Kiwi Chronicles

The great New Zealand mare behind Lagardere winner Angel Bleu

Featuring an extravaganza of six Group 1s, France’s biggest day of racing last Sunday at Longchamp revealed a number of interesting pedigrees, one of which has a significant connection with New Zealand.

Angel Bleu (Dark Angel), winner of the Prix Jean-Luc Lagardere (Gr 1, 1400m) for three-year-olds, is the fifth northern hemisphere Group 1 winner to descend from Olympic Aim (Zamazaan), a mare bred in New Zealand in 1983.

Previous elite-level winners to trace directly to her are Elvstroem (Danehill), Haradasun (Fusaichi Pegasus), Starspangledbanner (Choisir) and Highland Reel (Galileo).

Angel Bleu arrived in Paris as a last-start winner of the Vintage Stakes (Gr 2, 7f) at Goodwood on July 27. Just three days prior to Goodwood, he recorded his first black type when finishing second at Ascot in the Pat Eddery Stakes (Listed, 7f).

The colt is from a placed sister to four Group winners, including world traveller Highland Reel, the seven-time Group 1-winning star. All Group 1s are big but his highlight was the Ascot King George & Queen Elizabeth Stakes (1m 4f). At four, he was runner up to champion Found (Galileo) in the 2016 Prix de l’Arc de Triomphe (Gr 1, 2400m), that year run at Chantilly.

Highland Reel shuttles between Coolmore Tipperary in Ireland and Swettenham Stud in Victoria. His oldest are two-year-olds and he has so far sired seven individual winners in Europe.

There are three further top line performers, all by Galileo (Sadler’s Wells), from Highland Reel’s dam Hveger (Danehill), namely Caulfield Stakes (Gr 1, 2000m) winner Cape Of Good Hope, dual Group 2 winner Idaho and Group 3 winner Nobel Prize.

Hveger, herself, is a sister to another world traveller, Elvstroem, winner of five Group 1s including the Victoria Derby (Gr 1, 2500m), his northern hemisphere Group 1 win arriving through the Dubai Duty Free (Gr 1, 1800m).

Elvstroem’s half-brother is Queen Anne Stakes (Gr 1, 1m) winner Haradasun, a dual Group 1 winner in Sydney prior to his Royal Ascot victory. They and Hveger are from Olympic Aim’s Australian Oaks- (Gr 1, 2400m) winning daughter Circles Of Gold (Marscay)

Circles Of Gold is a half-sister to Blamey Stakes (Gr 2, 1600m) winner Gold Wells (Barathea). Another half-sister is National Song (Vain), the granddam of international sprint star Starspangledbanner.

After a brilliant all-the-way victory in the Caulfield Guineas (Gr 1, 1600m), Starspangledbanner was kept to sprinting, adding the Oakleigh Plate (Gr 1, 1100m) the following autumn. Sent to England he became the Champion Sprinter of Europe and of Great Britain & Ireland due to brilliant performances at Royal Ascot in the Diamond Jubilee Stakes (Gr 1, 6f) and at Newmarket in the July Cup (Gr 1, 6f).

His trainer, Aidan O’Brien, was stunned to learn that such a fast galloper, perhaps the fastest he’d ever trained, had succeeded over a mile.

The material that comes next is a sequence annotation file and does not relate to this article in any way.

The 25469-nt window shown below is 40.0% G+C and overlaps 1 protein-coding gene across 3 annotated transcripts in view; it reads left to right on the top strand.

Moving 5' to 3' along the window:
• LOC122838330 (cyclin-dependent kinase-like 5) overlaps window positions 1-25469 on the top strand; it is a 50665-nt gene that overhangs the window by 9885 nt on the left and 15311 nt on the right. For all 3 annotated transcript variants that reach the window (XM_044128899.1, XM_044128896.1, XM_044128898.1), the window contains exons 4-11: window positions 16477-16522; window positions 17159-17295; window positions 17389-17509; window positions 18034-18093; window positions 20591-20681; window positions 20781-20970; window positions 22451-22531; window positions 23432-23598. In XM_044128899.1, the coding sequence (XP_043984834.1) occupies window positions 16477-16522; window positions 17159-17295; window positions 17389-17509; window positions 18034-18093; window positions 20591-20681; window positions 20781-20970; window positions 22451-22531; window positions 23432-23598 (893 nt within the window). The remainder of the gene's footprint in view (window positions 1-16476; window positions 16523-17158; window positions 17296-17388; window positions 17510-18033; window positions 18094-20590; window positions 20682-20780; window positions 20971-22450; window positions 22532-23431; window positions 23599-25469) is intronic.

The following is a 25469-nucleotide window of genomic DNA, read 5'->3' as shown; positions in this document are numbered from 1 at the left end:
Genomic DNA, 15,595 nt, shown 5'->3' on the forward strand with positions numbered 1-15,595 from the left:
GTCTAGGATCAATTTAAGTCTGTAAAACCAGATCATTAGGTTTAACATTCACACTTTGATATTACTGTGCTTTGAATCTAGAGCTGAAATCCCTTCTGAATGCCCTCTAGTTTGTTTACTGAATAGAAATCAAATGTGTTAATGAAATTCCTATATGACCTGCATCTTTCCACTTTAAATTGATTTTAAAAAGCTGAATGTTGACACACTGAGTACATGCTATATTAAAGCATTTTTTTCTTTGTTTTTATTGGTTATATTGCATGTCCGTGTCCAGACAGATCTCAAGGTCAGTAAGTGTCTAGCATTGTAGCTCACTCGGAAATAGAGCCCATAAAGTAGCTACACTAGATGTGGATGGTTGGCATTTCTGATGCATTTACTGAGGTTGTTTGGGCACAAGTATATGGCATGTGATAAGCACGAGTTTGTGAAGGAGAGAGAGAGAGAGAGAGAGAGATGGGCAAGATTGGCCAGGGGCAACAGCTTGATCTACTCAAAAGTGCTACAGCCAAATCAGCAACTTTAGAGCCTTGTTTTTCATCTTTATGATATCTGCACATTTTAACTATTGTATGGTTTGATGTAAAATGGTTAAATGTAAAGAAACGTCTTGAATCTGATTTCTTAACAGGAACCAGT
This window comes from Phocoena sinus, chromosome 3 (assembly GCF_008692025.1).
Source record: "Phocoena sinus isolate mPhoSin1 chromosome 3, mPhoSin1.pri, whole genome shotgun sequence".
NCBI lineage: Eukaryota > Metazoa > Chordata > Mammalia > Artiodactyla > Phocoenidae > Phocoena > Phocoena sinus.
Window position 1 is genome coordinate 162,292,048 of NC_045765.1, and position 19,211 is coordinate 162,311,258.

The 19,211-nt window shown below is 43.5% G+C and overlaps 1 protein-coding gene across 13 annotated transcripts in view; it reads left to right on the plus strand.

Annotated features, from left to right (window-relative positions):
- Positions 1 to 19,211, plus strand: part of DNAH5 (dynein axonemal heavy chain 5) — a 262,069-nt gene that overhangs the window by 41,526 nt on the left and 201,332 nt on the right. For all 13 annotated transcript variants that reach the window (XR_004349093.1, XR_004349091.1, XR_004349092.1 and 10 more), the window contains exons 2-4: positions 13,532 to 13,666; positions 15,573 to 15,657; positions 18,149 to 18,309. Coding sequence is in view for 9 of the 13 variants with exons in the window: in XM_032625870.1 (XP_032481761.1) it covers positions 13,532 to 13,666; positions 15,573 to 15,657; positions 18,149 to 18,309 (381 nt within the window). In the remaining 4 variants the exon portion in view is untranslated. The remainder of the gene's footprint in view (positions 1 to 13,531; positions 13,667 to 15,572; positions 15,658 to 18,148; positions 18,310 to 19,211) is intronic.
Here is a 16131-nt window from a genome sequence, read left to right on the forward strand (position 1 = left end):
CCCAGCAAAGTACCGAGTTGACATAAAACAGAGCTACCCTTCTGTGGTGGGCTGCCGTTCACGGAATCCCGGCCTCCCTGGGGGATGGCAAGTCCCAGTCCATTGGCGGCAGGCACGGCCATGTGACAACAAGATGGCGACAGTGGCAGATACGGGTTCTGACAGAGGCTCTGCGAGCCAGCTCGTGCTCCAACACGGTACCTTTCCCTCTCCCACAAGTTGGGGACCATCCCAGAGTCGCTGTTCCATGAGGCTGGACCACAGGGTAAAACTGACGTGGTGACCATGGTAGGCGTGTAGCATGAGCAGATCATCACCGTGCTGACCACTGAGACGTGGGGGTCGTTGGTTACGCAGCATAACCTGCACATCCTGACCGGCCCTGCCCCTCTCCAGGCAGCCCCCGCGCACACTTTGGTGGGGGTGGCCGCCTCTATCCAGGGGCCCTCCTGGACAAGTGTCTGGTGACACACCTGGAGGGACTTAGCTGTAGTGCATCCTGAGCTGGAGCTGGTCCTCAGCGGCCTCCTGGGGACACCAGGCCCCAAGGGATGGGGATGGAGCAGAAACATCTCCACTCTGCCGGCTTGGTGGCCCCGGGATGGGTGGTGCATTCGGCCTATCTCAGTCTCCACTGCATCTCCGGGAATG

Although recognised as the Circles Of Gold (Marscay) family in Australia, the family’s real roots are actually in Cambridge, New Zealand, courtesy of Jim Morris and his Rodmor Stud.

Morris stood the successful stallions Gold Sovereign (Grey Sovereign) and Showoff II (Whistler). He bred Circles Of Gold’s dam, Olympic Aim as well as her granddam, Gold Vink (Gold Sovereign).

Morris enjoyed a strong reputation as a breeder, and kept Gold Vink, sending her to Brisbane where she won twice. The mare was covered by Right Honourable II (Miralgo) in Australia and arrived in New Zealand carrying a colt foal. Under his care she would produce 11 foals of which ten were winners and three were stakes winners including Bit Of A Skite (Showoff II) and Shagolvin (Sharivari).

Bit Of A Skite won twice at Group 1 level, the All Aged Stakes (7f) at Randwick and the George Adams Handicap (8f) at Flemington. Shagolvin took out the Royal Stakes (Gr 2, 2000m) at Ellerslie.

Western Australian Derby (Gr 1, 2400m) winner Markus Maximus (Pentire) is a grandson of Shagolvin.

Three years after Olympic Aim was foaled, Gold Vink produced Polar Maid (Khairpour), Gold Vink’s only non-winner. She would later redeem herself by becoming the granddam of Golden Slipper Stakes (Gr 1, 1200m) winner Polar Success (Success Express).

Gold Vink was bred to an interesting pattern. She is by Gold Sovereign whose third dam was a half-sister to the great Foxbridge (Foxlaw), 11 times champion New Zealand sire.

Gold Vink’s dam, Goudvink (Dogger Bank) was a Group 3 winner at Trentham of the Metropolitan Handicap (7f), one her 13 wins. Her dam Nola was by Foxbridge.

This is the Eulalie (Absurd) branch of the Eulogy family. Foaled in 1924, Eulalie won the Gimcrack Stakes (Listed, 5f) at Randwick on debut before returning to New Zealand and adding the Champagne Stakes (Listed, 6f) at Riccarton. Later, she would add the Stewards’ Handicap (Listed, 6f) at the same track.

This branch is not as prolific as the Pennon (Coriander) branch or the Praise (Limond) branch, but it does have its share of champions and none of the other strands of the family can claim five northern hemisphere Group 1 winners.